Special Olympics – Parents of Pied Piper students are actively involved in supporting student-athletes participating in Special Olympics. Pied Piper employs three teachers who are the head coaches of Special Olympics Basketball, Volleyball, and Soccer teams. These teachers have encouraged and retained the assistance of parents as assistant coaches, chaperones, and as supporters of Special Olympics fundraisers. Pied Piper Parents have also been very enthusiastic supporters of our Special Olympic teams as fans.
Piper Pipeline Newsletter – Published monthly from September through June, the Piper Pipeline provides parents with news about special events, classroom activities and important reminders, throughout the school year. The “Pipeline” has proven to be a great tool for communicating with parents.Developmentally Challenged Advocacy Council (DCAC) – The DCAC is comprised of a group of current and former parents of Pied Piper Students. This group’s mission is to advocate for developmentally challenged members of the community. One way the group supports people with disabilities is by sponsoring several events each year for Pied Piper students, alumni and others with disabilities. The DCAC sponsors the Pied Piper Prom held each May, and an Easter egg hunt held at the school each spring.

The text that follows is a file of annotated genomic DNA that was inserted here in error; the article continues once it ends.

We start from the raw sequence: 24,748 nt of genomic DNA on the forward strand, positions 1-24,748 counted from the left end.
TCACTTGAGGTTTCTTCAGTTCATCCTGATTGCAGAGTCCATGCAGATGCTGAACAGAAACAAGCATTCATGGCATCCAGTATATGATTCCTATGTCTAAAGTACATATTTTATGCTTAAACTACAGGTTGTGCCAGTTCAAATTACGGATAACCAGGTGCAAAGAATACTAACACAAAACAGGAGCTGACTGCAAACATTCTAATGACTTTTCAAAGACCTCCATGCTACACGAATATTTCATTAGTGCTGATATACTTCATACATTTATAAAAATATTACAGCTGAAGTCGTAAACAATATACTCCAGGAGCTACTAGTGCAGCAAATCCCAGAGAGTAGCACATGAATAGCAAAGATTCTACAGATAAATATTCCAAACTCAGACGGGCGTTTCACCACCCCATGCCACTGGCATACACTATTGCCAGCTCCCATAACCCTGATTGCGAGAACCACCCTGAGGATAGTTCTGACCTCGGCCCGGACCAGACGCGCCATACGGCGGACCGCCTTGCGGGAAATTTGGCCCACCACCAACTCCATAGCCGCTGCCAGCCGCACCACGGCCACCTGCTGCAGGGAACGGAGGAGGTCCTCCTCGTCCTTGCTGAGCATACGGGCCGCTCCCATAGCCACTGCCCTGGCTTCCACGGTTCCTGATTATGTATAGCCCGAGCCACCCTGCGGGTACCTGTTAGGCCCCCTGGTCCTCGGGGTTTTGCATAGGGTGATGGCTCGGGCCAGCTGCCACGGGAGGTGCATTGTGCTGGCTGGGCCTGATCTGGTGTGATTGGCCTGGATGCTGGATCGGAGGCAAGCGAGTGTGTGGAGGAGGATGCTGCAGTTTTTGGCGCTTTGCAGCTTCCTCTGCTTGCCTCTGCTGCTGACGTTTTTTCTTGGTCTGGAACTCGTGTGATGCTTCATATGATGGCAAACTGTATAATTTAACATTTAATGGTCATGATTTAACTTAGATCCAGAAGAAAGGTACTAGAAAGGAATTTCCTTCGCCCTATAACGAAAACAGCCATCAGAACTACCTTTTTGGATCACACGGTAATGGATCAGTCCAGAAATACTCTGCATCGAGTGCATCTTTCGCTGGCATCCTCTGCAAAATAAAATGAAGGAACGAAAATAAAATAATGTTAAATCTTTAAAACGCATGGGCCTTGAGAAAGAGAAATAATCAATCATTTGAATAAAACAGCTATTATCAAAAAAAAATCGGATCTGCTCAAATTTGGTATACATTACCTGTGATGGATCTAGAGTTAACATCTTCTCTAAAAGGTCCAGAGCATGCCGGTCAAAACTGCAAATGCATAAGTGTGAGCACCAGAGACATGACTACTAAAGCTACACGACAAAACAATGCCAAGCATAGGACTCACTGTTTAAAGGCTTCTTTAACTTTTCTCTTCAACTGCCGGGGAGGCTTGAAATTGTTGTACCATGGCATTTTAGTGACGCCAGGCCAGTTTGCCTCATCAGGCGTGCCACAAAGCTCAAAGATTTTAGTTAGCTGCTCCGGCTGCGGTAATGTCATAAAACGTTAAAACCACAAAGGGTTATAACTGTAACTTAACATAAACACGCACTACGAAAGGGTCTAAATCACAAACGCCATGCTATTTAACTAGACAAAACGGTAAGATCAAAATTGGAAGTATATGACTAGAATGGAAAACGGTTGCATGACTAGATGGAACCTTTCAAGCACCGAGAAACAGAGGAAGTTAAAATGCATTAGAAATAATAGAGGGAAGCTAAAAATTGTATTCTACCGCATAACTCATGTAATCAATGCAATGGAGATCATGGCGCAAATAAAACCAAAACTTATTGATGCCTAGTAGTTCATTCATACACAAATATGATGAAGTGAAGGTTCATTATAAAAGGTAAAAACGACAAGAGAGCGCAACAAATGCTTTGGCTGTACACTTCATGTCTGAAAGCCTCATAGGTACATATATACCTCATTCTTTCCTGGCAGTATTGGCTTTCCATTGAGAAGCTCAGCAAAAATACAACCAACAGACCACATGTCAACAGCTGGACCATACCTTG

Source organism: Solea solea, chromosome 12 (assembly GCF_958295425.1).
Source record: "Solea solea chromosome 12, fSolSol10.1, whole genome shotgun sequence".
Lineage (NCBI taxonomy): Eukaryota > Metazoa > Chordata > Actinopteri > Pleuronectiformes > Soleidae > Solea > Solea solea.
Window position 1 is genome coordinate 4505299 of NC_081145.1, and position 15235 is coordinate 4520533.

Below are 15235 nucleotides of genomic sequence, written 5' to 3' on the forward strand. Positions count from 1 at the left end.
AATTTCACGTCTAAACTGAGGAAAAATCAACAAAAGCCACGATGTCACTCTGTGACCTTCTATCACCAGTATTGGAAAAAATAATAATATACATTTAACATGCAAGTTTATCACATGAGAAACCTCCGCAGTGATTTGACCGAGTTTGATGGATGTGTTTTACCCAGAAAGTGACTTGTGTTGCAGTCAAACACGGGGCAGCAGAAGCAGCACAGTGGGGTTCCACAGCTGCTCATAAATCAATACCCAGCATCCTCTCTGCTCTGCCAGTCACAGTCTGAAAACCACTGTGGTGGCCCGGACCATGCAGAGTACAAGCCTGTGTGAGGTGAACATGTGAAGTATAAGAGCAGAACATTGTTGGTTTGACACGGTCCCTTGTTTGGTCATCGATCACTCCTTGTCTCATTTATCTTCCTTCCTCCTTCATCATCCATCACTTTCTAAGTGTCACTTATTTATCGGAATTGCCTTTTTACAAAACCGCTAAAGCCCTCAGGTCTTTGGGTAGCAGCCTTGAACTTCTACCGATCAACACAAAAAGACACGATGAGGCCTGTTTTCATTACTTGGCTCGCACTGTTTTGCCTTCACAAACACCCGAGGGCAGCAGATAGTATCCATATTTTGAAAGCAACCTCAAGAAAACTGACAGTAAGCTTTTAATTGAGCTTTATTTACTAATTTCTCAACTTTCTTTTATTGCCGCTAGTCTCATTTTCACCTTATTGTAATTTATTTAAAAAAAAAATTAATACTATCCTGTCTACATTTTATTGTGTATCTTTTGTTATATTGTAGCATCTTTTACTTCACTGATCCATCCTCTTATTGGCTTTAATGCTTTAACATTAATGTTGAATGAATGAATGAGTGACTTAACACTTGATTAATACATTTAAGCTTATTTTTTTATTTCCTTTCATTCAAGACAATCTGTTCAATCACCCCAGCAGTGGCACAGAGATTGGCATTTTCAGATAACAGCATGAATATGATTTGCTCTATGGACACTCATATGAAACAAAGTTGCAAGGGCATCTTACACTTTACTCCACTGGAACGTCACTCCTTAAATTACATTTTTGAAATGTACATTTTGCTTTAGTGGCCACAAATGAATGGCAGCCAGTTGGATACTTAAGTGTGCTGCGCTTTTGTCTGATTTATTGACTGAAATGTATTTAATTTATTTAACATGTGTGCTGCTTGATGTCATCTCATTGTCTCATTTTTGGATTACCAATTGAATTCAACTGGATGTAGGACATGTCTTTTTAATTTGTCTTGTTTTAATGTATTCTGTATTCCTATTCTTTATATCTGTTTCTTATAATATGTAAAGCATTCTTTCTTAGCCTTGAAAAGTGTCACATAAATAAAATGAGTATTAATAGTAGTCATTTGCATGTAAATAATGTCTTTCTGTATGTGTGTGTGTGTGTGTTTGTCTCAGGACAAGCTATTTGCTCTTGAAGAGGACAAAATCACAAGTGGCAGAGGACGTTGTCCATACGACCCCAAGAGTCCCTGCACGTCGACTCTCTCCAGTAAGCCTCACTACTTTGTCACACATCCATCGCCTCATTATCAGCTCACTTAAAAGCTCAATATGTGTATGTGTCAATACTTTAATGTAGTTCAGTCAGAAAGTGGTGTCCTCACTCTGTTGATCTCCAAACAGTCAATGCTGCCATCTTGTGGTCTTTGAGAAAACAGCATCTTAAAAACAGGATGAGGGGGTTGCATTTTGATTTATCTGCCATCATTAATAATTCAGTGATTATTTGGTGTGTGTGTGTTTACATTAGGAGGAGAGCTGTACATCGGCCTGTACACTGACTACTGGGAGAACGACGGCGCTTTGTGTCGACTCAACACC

SPECIFIC PROGRAM PARENTAL INVOLVEMENT ACTIVITIES
Early Childhood Special Education (ECSE) Parent Education Component – Pied Piper’s (ECSE) classroom program uses multiple strategies to involve, educate and communicate with parents. The annual plan for the Parent Education Component includes: Social Activities involving parents and extended family members, Home Visits, Parent-Teacher Conferences, Sharing of information on parenting, and providing parents with a variety of materials and activity ideas to use with their child.
|•||Beginning of the Year Ice Cream Social---an “ice breaker” on the first day back|
|•||Combined Graduation & Family Picnic---at the end of the school year|
|•||Graduating Students (at least 2x)|
|•||Students staying in the program (at least 1x)|
Parent-Teacher Conferences: --- at school